Yes, the country has officially gone crazy. After being locked in our homes and away from our jobs which give so many of us purpose and connection it seems we have become more polarized than at any other time in our country’s history.
We sit in front of our computers as I am right now and shoot off comments on social media about how we are right and everybody else who doesn’t share our feelings is not just wrong but the epitome of evil. It’s a sad place to be as a country.
It’s been on my mind lately, and when I came upon the picture above of an old porch swing on an empty front porch the inspiration for this post came flooding to me. I’m, not one to complain about things without first having a solution in mind. I never know if my ideas will work, but I feel that it is just a waste of time to bitch about something if I’m not willing to at least try to fix it.
What’s Wrong With Us?
The question that has been grating on me is “why?” Why does it feel like we are so polarized when I watch the news or scroll through social media, but when I talk with my neighbors go to any store or public place where there are other people everyone seems to get along fine?
There are always people walking around without a filter, but it seems that in person most of us are still polite, upright citizens who don’t wish harm or ill-will on our neighbors. We largely want to be left alone to live our lives in whatever way we choose. We want the freedom to be ourselves.
In 2020, when a worldwide pandemic hit us we all retreated into our safe spaces and stopped interacting with other people the way we always have. We stopped hugging. We stopped kissing, shaking hands, stopped hanging out, stopped socializing and always had our guards up to keep us safe from the virus.
We got mad at people who didn’t wear masks (or who did wear masks). From our couches we had to pick sides and defend our position. We struggled to get reliable information about a virus that nobody really knew anything about and we got angry when somebody heard different facts from ours.
In a world of confusion and fear we didn’t have the one thing that can actual calm us and connect us and that was personal connection. Human touch is a necessary thing for us to thrive. The Huffington Post put it this way:
“In fact, ‘failure to thrive’ in human infants has been shown to result from lack of individualized, nurturing, physically affectionate parental care, whether in an orphanage or due to extreme parental neglect. Babies’ brains expect that they will experience nearly constant physical touch, rocking and cuddling: without it, they just don’t grow. And without receiving kind empathetic care, they are less likely to behave that way towards others as they get older.”
I’m not saying that grown ups are exactly the same as babies, but when you take a society of 330 million people and you prevent them from touching or even being closer than 6 feet for over a year there are bound to be consequences to the levels of stress that we are able to cope with. You have taken away our biggest coping mechanism which is that physical touch we all crave so much.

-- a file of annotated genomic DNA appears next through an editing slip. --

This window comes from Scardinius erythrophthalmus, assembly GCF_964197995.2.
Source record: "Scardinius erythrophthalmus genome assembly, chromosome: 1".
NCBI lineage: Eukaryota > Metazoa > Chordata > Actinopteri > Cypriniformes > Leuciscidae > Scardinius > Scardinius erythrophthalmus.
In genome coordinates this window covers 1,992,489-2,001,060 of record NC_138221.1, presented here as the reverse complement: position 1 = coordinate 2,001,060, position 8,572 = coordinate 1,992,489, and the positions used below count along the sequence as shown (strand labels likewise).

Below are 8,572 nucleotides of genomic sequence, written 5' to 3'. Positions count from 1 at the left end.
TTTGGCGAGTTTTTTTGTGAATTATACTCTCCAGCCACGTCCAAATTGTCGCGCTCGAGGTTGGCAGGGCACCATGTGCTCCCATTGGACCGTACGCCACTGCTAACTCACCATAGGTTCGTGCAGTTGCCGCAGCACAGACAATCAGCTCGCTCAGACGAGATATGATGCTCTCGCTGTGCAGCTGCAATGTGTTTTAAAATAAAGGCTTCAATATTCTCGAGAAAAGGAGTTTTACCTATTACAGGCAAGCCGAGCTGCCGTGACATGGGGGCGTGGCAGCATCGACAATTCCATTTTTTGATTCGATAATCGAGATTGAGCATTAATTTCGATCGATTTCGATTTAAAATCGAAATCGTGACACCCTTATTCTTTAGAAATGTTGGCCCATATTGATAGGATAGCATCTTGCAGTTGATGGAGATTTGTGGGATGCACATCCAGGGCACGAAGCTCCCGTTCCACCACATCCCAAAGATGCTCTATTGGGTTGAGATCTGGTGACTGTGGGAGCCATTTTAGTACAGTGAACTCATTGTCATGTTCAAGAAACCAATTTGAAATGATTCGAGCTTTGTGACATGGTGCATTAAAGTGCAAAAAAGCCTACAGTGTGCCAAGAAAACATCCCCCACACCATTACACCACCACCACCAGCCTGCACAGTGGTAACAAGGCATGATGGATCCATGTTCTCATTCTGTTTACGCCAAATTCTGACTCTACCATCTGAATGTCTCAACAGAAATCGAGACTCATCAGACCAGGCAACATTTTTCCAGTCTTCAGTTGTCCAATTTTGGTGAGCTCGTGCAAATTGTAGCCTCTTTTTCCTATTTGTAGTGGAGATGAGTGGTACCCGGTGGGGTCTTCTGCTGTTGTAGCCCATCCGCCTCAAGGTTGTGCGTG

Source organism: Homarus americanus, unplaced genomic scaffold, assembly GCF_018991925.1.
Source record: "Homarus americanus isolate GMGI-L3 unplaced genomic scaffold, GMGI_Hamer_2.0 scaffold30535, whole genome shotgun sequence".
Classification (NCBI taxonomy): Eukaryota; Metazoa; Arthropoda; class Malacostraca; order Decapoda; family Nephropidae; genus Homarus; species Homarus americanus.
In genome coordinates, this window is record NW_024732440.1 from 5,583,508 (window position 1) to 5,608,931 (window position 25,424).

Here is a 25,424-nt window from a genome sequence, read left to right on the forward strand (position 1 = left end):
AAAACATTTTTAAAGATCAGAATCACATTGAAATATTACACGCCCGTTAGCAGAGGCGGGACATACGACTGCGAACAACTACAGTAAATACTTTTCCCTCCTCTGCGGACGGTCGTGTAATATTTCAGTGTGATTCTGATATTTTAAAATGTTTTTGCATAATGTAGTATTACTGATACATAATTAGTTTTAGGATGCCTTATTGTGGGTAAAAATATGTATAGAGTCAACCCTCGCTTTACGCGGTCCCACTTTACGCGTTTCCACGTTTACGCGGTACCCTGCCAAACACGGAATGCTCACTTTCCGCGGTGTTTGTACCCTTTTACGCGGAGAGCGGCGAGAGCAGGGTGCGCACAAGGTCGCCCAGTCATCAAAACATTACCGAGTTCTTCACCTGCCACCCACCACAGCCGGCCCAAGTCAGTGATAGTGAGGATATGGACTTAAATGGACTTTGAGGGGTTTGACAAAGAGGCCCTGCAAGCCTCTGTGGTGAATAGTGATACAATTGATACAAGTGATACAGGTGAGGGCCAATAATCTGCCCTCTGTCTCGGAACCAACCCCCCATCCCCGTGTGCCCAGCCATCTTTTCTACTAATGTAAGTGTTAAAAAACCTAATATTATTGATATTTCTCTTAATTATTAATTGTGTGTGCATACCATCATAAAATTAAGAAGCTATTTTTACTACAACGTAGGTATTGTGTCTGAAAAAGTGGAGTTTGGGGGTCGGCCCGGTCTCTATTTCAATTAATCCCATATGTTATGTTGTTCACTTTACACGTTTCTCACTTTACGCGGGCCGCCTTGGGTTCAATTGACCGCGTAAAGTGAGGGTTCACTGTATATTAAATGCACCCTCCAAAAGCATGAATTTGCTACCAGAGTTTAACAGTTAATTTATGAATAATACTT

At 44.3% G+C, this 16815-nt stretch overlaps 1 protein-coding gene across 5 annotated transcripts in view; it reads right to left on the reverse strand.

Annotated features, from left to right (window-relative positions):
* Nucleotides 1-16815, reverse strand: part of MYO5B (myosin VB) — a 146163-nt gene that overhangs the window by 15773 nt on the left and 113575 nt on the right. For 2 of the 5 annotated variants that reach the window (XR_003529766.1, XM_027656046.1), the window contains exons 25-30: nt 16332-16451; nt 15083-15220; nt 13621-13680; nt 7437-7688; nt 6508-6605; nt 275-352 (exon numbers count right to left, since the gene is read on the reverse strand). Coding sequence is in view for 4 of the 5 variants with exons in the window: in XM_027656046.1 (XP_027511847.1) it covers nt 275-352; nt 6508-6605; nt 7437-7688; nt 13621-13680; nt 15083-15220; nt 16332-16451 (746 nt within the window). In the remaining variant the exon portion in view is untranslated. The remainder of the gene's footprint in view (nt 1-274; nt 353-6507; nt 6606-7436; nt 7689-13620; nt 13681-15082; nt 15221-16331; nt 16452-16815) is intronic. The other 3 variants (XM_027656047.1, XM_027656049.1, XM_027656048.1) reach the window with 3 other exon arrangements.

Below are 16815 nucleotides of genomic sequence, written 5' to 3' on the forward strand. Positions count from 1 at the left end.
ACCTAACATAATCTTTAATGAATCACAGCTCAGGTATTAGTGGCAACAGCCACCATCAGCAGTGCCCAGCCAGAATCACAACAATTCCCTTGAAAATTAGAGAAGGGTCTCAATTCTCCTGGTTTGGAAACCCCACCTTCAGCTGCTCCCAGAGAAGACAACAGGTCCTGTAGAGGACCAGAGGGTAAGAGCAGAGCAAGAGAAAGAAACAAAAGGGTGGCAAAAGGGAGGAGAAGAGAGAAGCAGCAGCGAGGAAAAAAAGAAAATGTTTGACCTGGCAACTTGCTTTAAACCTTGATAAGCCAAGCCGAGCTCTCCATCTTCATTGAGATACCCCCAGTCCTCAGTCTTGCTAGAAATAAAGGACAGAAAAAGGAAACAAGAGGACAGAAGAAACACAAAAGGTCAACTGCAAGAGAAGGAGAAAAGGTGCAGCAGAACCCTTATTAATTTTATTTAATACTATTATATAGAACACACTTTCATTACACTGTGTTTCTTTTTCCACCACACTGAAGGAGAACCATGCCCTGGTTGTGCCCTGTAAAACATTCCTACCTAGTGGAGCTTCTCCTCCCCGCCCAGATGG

How Do We Fix It?
As a historic preservationist I spend a lot of time looking at history to try and understand things today. History is a great teacher and one that we often overlook. We believe that we know so much more today than we did 100 years ago and so the ways of those “simpletons” is irrelevant to what we are dealing with today.
Those simple people may have lived in a different time, but humans don’t evolve that quickly. Our lizard brain still can’t tell the difference between an impending bear attack and an incoming call from your ex. So while your conscious mind may understand what is happening the emotional part of your brain, called the Amygdala, is still living in a cave and excited about the prospect of eating Sabre-toothed tiger for dinner.
When I look back into history there was a simple solution that came to mind and that was the front porch. We used to go sit there and enjoy the weather, our families, and our neighbors. It’s almost like the front porch was designed for a post-COVID world. We can talk at a safe distance, in an outdoor setting, and avoid the social media cesspool that makes us all crazy. Your neighborhood is not all Republican or Democrat either, unlike the Facebook groups you belong to.
No, it’s not perfect, most neighborhoods are still fairly homogenous when it comes to race, income, and other factors, but you don’t get to hand pick your neighbors like you do your Facebook friends. You can’t cancel them and they can’t cancel you. We’re forced to get along at least on some level with those around us. To be civil. To be respectful. The front porch makes that possible.
The front porch is the tip of the iceberg to show us that while we may disagree on things, we are not all that different. We want the best for our children and grandchildren. We want our parents to live long healthy lives. We want our streets clean and safe. We want to respected. We don’t need to agree on much other than the fact that my pursuit of happiness does not have to infringe on yours. And even though I may disagree down to my core with what you believe I can still wave to you from my front porch and be the neighbor I would like you to be to me.
Am I wrong? Tell me your thoughts in the comments below. And while I can’t control what appears on social media I can control the comments on this post so please, only respectful comments as if we were all face to face talking on the front porch.
Founder & Editor-in-Chief
I love old houses, working with my hands, and teaching others the excitment of doing it yourself! Everything is teachable if you only give it the chance.